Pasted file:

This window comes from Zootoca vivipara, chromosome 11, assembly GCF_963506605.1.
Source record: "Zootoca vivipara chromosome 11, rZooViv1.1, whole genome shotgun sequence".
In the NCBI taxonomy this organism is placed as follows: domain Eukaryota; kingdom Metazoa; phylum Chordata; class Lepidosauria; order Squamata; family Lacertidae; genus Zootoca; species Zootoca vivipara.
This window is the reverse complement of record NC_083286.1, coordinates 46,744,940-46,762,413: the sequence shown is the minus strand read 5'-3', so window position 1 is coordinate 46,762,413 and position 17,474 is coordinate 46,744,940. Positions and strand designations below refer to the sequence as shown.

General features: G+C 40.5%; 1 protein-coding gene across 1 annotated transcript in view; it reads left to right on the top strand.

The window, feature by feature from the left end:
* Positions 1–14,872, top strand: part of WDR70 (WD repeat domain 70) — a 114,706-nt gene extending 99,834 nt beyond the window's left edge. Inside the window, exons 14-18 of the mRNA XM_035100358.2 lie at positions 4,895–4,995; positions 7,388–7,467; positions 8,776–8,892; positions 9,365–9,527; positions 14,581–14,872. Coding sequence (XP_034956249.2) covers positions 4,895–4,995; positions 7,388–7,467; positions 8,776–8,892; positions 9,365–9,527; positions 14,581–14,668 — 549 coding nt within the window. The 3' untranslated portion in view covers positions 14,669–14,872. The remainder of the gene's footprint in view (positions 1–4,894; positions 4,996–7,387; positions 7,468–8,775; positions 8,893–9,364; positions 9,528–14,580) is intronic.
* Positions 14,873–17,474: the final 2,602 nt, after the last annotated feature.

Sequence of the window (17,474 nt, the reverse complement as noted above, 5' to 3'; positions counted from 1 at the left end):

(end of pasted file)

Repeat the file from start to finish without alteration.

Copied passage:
This window comes from Zootoca vivipara, chromosome 11, assembly GCF_963506605.1.
Source record: "Zootoca vivipara chromosome 11, rZooViv1.1, whole genome shotgun sequence".
In the NCBI taxonomy this organism is placed as follows: domain Eukaryota; kingdom Metazoa; phylum Chordata; class Lepidosauria; order Squamata; family Lacertidae; genus Zootoca; species Zootoca vivipara.
This window is the reverse complement of record NC_083286.1, coordinates 46,744,940-46,762,413: the sequence shown is the minus strand read 5'-3', so window position 1 is coordinate 46,762,413 and position 17,474 is coordinate 46,744,940. Positions and strand designations below refer to the sequence as shown.

General features: G+C 40.5%; 1 protein-coding gene across 1 annotated transcript in view; it reads left to right on the top strand.

The window, feature by feature from the left end:
* Positions 1–14,872, top strand: part of WDR70 (WD repeat domain 70) — a 114,706-nt gene extending 99,834 nt beyond the window's left edge. Inside the window, exons 14-18 of the mRNA XM_035100358.2 lie at positions 4,895–4,995; positions 7,388–7,467; positions 8,776–8,892; positions 9,365–9,527; positions 14,581–14,872. Coding sequence (XP_034956249.2) covers positions 4,895–4,995; positions 7,388–7,467; positions 8,776–8,892; positions 9,365–9,527; positions 14,581–14,668 — 549 coding nt within the window. The 3' untranslated portion in view covers positions 14,669–14,872. The remainder of the gene's footprint in view (positions 1–4,894; positions 4,996–7,387; positions 7,468–8,775; positions 8,893–9,364; positions 9,528–14,580) is intronic.
* Positions 14,873–17,474: the final 2,602 nt, after the last annotated feature.

Sequence of the window (17,474 nt, the reverse complement as noted above, 5' to 3'; positions counted from 1 at the left end):